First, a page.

The recent creation/evolution debate between Ken Ham and Bill Nye was pretty good. It was not excellent. The rules of the debate didn’t require the contestants to engage one another to any great extent, so the back-and-forth that challenges reasoning didn’t happen.
One of the things Mr. Ham said that begged for discussion was his remark that just doing science presupposes God and creation. Christians schooled in apologetics promptly said rah-rah, but the argument was left as a mere assertion. Nye declined to ask for explanation, and Ham obliged.
Why should there be any such thing as natural law? Why should nature be orderly and predictable? Why should gravitation behave according to a rule so precise that you can measure its effects and write a mathematical equation that tells you exactly what’s going to happen? A Christian would argue from the creation account that God intended His universe to function in an orderly way. Creatures bring forth “after their kind,” it says ten times. The motions of the earth, sun, moon, and stars provide day, night, signs, and seasons. There is order in this, and Paul tells us that the invisible things of God are clearly seen, being understood by what God made. (Rom 1:20)
But the deeper question for Mr. Nye would have been this: What is it about your thought process that leads you to look for orderliness in the first place, and why does your mind naturally recognize it and latch onto it?
Based on Nye’s frequent and brave admissions about what he doesn’t know, I can only surmise that he’d admit again that he has no idea why the Bing Bang resulted in law and order rather than sheer chaos, and he’d likely admit that he has no idea why his mind should be structured to look for order. Or he might just say it evolved this way, which is the same thing.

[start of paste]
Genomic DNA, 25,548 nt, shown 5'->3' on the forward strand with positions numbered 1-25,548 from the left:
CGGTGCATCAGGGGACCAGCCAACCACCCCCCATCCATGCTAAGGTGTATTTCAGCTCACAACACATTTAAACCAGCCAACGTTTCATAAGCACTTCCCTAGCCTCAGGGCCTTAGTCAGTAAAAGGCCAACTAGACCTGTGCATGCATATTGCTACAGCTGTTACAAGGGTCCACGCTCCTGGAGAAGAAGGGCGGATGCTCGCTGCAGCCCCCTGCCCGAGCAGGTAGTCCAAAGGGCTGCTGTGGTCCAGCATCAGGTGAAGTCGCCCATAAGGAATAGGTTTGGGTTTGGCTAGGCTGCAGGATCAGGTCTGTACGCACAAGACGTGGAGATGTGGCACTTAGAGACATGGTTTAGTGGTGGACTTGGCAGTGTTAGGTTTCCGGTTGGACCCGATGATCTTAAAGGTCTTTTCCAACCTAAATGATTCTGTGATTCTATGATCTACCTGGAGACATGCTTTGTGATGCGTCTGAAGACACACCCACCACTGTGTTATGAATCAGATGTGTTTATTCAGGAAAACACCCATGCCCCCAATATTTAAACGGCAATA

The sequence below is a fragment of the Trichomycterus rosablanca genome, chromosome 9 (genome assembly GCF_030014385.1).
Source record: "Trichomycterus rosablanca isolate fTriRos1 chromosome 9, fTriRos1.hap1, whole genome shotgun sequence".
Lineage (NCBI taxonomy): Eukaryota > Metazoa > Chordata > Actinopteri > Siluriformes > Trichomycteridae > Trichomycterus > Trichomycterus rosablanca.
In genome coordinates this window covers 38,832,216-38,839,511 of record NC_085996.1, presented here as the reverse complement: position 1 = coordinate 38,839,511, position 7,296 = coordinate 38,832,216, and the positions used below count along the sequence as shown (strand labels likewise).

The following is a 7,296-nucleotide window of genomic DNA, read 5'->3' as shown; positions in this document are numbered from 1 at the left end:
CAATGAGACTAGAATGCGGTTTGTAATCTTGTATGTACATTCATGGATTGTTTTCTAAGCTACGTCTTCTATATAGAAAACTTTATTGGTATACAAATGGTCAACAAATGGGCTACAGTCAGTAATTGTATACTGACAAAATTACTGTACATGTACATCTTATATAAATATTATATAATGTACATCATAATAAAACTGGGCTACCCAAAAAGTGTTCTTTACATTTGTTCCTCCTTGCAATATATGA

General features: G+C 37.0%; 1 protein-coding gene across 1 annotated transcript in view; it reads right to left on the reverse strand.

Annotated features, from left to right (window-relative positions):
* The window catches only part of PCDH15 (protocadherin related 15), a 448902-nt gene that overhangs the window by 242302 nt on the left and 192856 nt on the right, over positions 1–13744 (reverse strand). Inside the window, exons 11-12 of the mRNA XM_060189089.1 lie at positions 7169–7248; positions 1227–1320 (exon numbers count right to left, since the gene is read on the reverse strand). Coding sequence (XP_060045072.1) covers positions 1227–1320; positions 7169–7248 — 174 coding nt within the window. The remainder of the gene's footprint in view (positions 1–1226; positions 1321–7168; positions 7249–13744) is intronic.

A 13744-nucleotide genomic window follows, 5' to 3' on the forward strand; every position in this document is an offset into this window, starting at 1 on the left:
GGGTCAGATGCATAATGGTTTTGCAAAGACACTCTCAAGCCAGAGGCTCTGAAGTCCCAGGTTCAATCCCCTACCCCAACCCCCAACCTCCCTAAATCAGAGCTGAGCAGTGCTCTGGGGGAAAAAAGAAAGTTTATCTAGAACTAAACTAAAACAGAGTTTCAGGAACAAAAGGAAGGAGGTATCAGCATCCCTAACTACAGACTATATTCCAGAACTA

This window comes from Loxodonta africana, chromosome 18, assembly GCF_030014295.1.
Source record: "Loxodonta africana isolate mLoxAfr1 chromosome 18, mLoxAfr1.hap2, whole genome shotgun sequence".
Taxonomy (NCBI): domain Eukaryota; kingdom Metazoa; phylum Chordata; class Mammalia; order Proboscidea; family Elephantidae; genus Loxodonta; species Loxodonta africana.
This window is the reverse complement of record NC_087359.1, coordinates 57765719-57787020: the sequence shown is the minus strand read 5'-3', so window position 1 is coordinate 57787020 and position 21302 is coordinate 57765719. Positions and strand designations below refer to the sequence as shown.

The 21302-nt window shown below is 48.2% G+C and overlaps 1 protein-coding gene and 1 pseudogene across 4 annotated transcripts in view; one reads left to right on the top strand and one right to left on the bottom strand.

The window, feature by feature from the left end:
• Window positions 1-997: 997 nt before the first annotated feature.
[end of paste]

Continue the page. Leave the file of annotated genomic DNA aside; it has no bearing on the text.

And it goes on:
But the Christian can say that if we take the Word of God as our starting point, the first thing we learn is that God is, that He made the universe, and that He did it in an orderly manner. Further, God immediately set about revealing Himself to man with that revelation being set in a framework of reason and logic. The imago dei means our heads are hard-wired to look for order, to recognize it at once, and to latch onto it when it’s found.
For science to exist at all, all these Christian teachings about creation and human nature have to be assumed as prerequisites. They must be presupposed.
The questions for Mr. Nye and everyone who investigates science from a naturalistic viewpoint are these: How does the Big Bang account for the fact that the resulting cosmos functions according to fixed laws? And second, how did the mind of man come to look for such things? Christianity has an answer for these questions. Naturalism can’t do any better than offer a shrug and say that’s just the way things are — which is the opposite of true science.